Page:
‘Up your service or…’: Odisha’s new bill to define norms for hospitality industry

Odisha government is in the process of bringing a new bill that would not just make registration of hotels, travel agents and tour operators, homestay operators and roadside dhabas mandatory, but also haul them up in case their service is not up to the mark.

The bill titled ‘Odisha Tourism Trade (Regulation and Facilitation) Bill, 2020’ – a copy of which is available with HT – is now in the drafting stage and has been sent to some departments for their review before it is tabled in the winter session of the Assembly next month.

As per the bill, hotels with a minimum of seven rooms, convention centres, restaurants, bars, dhabas with a seating capacity of more than 50 guests, cruise ships, cruise boats, houseboats, tourist boats with seating capacity of more than 10 passengers, roadside motels, PG accommodations, wayside amenities centres would have to compulsorily register as service providers. Even recreational facilities, such as golf courses, arts & crafts village, museums, aquaria, amusement parks, water parks and theme parks, would have to register as service providers with the government as per the proposed bill.

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To ensure that the service providers stick to an acceptable level of service to visiting tourists, the bill says that the state government would declare standards and norms and in the event of non-compliance of the same, they would be liable for a penalty in the form of fine and temporary suspension of operations for a minimum period of one month. If the service provider fails to bring up the service standard, they could be blacklisted and may face prosecution under the Indian Penal Code (IPC).

As per the draft bill, all service providers have to register themselves with the government within 60 days of the framing of the rules under the new Act. The service providers would be penalised if they are found fraudulently marketing or selling a product or service which is proven to be bogus or unverified, charging a price or tariff higher than that displayed and/or declared, charging remuneration higher than that fixed or failure in displaying prices/tariff, failure in giving cash memo/credit memo.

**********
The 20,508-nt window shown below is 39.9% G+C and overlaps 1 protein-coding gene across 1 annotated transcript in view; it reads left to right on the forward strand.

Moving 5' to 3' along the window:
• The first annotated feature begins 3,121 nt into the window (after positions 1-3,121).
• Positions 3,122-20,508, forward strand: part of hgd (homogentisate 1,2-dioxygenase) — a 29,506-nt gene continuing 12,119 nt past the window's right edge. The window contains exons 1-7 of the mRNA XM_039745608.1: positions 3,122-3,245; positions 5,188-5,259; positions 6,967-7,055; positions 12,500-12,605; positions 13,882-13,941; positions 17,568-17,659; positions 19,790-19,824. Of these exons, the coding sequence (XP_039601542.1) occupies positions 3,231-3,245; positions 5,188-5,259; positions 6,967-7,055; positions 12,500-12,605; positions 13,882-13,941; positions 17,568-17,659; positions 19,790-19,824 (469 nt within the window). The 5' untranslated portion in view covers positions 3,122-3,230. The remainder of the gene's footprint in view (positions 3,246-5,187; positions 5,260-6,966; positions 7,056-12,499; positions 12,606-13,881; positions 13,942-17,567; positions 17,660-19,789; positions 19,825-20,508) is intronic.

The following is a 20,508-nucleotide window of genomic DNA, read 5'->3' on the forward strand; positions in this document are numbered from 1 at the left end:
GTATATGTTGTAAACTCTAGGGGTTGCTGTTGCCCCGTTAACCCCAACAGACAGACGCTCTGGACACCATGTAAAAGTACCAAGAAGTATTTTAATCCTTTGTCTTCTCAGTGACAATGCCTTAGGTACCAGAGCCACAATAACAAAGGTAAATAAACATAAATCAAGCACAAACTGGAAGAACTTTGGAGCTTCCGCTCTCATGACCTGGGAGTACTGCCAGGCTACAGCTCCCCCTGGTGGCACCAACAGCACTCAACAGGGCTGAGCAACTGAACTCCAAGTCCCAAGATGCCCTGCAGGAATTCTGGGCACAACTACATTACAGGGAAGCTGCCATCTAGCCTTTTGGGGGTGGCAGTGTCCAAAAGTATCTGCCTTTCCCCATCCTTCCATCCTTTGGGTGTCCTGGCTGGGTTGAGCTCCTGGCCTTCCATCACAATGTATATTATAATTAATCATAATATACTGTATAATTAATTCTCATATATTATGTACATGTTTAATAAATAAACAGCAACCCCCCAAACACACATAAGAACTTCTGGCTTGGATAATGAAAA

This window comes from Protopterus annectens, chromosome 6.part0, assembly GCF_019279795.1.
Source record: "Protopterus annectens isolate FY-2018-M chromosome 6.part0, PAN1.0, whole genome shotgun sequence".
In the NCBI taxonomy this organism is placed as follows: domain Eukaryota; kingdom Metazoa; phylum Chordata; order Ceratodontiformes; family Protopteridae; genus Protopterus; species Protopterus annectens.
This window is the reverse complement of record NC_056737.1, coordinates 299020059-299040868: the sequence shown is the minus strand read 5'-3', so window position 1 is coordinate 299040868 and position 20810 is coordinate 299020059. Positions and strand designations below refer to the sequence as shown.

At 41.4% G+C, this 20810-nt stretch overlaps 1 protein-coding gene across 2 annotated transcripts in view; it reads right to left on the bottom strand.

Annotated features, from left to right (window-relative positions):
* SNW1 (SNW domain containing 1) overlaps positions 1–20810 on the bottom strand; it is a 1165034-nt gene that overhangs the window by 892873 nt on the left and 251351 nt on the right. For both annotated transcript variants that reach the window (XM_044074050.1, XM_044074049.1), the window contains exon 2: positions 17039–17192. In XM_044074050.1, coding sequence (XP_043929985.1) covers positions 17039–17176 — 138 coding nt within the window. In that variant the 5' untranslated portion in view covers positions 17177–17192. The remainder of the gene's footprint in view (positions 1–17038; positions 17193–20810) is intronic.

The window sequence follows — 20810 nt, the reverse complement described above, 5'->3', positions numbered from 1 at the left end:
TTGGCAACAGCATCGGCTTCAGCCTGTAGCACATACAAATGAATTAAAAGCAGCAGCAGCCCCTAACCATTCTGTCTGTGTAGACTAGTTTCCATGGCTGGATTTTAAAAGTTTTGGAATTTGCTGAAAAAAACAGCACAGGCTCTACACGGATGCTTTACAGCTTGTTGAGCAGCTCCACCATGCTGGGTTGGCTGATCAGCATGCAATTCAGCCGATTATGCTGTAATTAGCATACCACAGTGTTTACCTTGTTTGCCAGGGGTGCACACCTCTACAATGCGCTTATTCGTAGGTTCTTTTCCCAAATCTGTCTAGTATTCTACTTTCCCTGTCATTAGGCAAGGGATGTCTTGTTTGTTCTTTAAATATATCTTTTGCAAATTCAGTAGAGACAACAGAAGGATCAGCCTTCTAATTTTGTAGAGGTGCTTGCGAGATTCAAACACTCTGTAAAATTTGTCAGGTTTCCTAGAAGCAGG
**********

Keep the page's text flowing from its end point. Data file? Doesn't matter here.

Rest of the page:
Refusal to accept cashless payment for services, use of misleading names and logos – for homestay, hotel, motel, houseboat, museum – even when requisite features of such places are missing or showing incorrect star rating of a hotel or showing names or abbreviations and logos similar to reputed ones shall also attract a penalty. They would also be penalised if they refuse admission/entry to a tourist on grounds of gender, caste, religion, nationality or ethnicity.

To keep beggars and touts out of tourist places, the bill has prohibited their entry in or around any tourist area and anyone found engaging in touting or begging would be produced before the judicial magistrate for prosecution. The bill also has a provision of tourist police at tourist spots who would keep touts and beggars out. The tourist police would comprise specially trained personnel from Odisha state police or other suitably trained personnel of the state government.

The department of tourism would function as the single window facilitator for all tourism and hospitality projects helping all service providers obtain statutory and non-statutory licences, no-objection certificate and necessary authorisations.

Odisha tourism minister Jyoti Prakash Panigrahi refused to comment on the draft bill, saying it would not be fair to speak about it till it is tabled in the Assembly. Hotel and Restaurants Association of Odisha president JK Mohanty also refused to comment saying he is yet to see the draft of the bill.

Over the last few years, Odisha has been betting big on tourism to pump up its economy through a series of campaigns and festivals. In December last year, it organised eastern India’s first ‘Glamping’ festival or Glamorous Camping on the Marine Drive-Eco Retreat on a kilometre-long beach between Puri and Konark. It drew high-end tourists to the state by putting 50 luxurious tents on the beach with provision of bedrooms, luxury toilets, private dining area, spa, air-conditioners, televisions as well as non-alcoholic minibars for the tourists. Last month, the tourism department launched ‘Odisha by Road’ campaign to let tourists explore the state’s tourist circuit through its roads as people were less likely to travel by air or train during the pandemic.

More than 1.5 million domestic tourists visited Odisha during the years 2018-19 while the number of overseas tourists stood at 114,000, registering growth of 8.75 percent and 10.4 percent respectively.

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